Friday, December 19, 2008

Billy Budd

Oh, Billy Budd. What to say about you?

A few years ago, I read Moby Dick and LOVED it. There are so many levels to it, it’s so rich, so perfectly written. Definitely one of the top three American novels of the 19th century, and definitely one of the top ten American novels ever.

Then…I think it was earlier this year…I read "Bartleby the Scrivener." WTF is that all about? "I'd perfer not." Melville is clearly a very talented writer, but, what? You lost me there, Herman.
And now Billy Budd. I really don’t know what to say. I don’t know that I have anything to say. It’s Billy Budd – he’s a 21 year old popular strapping sailor who is drafted (essentially) into the British Navy in 1797. Claggart, the ship’s Master-at-Arms has it out for him, and eventually turns him into the Captain for trying to start a mutiny. When Billy Budd is told of the charges, he hits Claggart so hard he kills him. Billy is tried, convicted, and hung. There’s a lot of pontificating and waxing poetic in between.

I know, I know…Abraham and Isaac, Jesus metaphors, etc. The Publishing Triangle put it at #13 on their list of the 100 best lesbian and gay novels. But it’s not really a gay novel, is it? There are sort-of gay overtones, or undertones, to the story. Claggart’s hatred of Billy Budd clearly springs from some kind of attraction or jealousy towards Budd. But really. That list is crazy anyway…To Kill A Mockingbird, Death Comes for the Archbishop AND Little Women are on there.

I’m ambivalent about the whole thing. It was certainly well written, I just wasn't pulled into the story. Oh Herman, where did our relationship go wrong? But I'm willing to work on it. I am committed to my relationship with Melville. In the future: Typee, Pierre, Confidence Man, and probably others. Hopefully, these issues with the intimate relationship between writer and reader will resolve themsevles.

3 comments:

Robby Virus said...

"To Kill a Mockingbird" = gay??? How does that figure?

I too loved "Moby Dick" but I've never read anything else by Melville.

Kristin said...

There is a blogger that, when responding to the NY Times' list of the best American fiction from about 1980-2005, defined the "gay voice" as follows: "It is a voice that resonates with perspective of the sexually-oriented "outsider," so that we come away with an understanding (and it does not have to arrive by way of a literal representation) that "heterosexuality" is...the subject of some dissonance, if not revolt. Further, it is typically a voice that conveys ambivalence for the present, a fundamental pessimism (in the philosophical sense) with regard to life, and an understanding that only the most obsessively detailed examination of the past can bring us any sense of reconciliation with the present in which we so obviously do not belong, or at least are not wanted by the more established and powerful elements of society." In that sense, seeing the "gay voice" as expounding a type of outsider literature, as opposed to dealing with the subject of being gay in some way, does make a little more sense in describing why some books on the Triangle Publishing list that don't seem to belong there.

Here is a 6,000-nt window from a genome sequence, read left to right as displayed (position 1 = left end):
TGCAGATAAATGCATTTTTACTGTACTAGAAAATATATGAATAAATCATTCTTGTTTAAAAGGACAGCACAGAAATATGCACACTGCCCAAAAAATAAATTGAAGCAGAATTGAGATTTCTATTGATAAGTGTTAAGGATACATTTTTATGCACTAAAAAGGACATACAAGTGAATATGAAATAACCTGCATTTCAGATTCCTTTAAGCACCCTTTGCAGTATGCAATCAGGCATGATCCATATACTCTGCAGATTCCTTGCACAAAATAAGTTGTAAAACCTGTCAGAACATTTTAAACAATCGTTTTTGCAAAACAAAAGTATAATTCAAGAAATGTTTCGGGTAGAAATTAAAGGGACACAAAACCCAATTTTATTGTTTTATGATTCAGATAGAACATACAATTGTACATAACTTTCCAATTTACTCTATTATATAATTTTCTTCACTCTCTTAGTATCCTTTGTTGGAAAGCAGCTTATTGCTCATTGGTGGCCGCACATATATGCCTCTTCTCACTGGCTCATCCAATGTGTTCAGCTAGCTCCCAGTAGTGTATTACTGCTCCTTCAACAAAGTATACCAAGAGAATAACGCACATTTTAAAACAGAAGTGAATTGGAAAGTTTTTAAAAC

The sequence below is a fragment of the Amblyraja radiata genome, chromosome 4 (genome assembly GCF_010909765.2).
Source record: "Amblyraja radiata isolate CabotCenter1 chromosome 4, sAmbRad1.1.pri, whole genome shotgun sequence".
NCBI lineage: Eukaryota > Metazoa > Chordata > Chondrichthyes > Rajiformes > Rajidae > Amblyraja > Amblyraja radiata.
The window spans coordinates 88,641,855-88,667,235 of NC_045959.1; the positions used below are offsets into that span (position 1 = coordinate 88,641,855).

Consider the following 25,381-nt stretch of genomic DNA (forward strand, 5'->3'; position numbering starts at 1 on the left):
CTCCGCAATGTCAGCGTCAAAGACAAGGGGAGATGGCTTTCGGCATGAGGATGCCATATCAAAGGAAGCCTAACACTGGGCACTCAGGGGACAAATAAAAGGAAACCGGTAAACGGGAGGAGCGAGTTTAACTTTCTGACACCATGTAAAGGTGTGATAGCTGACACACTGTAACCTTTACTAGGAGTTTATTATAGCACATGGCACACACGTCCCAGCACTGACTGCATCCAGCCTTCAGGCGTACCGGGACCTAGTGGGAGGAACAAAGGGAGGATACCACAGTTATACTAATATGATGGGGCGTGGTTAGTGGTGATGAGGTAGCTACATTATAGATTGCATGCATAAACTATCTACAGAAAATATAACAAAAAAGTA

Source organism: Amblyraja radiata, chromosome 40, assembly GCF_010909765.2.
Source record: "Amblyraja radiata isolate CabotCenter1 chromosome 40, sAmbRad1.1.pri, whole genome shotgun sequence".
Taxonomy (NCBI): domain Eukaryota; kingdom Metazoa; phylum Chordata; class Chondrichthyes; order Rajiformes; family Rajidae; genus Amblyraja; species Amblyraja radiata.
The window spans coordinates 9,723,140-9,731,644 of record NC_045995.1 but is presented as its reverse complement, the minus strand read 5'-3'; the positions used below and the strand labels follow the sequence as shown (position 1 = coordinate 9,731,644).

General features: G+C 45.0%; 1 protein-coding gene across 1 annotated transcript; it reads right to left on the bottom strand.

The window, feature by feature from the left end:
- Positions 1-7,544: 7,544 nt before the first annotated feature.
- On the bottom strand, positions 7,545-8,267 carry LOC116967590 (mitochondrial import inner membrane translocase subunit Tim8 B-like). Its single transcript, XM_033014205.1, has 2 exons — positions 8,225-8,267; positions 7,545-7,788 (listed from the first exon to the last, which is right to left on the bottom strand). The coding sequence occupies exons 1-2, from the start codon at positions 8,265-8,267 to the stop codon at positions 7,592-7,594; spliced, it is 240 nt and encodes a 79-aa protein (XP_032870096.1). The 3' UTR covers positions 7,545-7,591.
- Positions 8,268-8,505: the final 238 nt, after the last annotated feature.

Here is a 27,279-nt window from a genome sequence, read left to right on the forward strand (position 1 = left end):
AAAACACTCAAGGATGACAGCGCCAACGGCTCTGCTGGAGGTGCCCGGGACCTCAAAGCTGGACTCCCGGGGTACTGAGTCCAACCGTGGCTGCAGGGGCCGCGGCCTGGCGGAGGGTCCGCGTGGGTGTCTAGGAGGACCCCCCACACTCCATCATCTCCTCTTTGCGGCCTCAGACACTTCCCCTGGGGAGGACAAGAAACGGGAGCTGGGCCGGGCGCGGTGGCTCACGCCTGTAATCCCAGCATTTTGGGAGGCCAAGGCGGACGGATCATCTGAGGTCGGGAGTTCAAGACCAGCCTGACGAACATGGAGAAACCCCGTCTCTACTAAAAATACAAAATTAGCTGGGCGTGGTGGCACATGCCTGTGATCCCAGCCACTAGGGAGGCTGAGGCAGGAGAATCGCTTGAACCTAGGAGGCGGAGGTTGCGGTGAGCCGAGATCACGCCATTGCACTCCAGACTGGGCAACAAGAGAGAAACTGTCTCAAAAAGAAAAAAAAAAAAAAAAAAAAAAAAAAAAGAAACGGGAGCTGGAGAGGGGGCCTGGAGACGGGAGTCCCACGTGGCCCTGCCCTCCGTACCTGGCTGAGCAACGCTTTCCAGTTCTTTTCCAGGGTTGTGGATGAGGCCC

The Triangle Publishing list appears to be a combination of works by gay writers, and "gay novels" in addition to mysterious ones, including Little Women, To Kill a Mockingbird, and Death Comes for the Archbishop. Having only read about 15 books off the list of 100, I can't justifably make much judgment about the majority of the list, but those are ones that stood out as strange choices.

Sieglinde said...

Try the Ustinov movie or the oepra version. It helps to understand it. Believe me, it IS gay - not even Captain Vere is the lovely father figure he seems at first sight. :D And Claggart is a frustrated uke who plays the seme, but all he wants is to be "done" by Billy.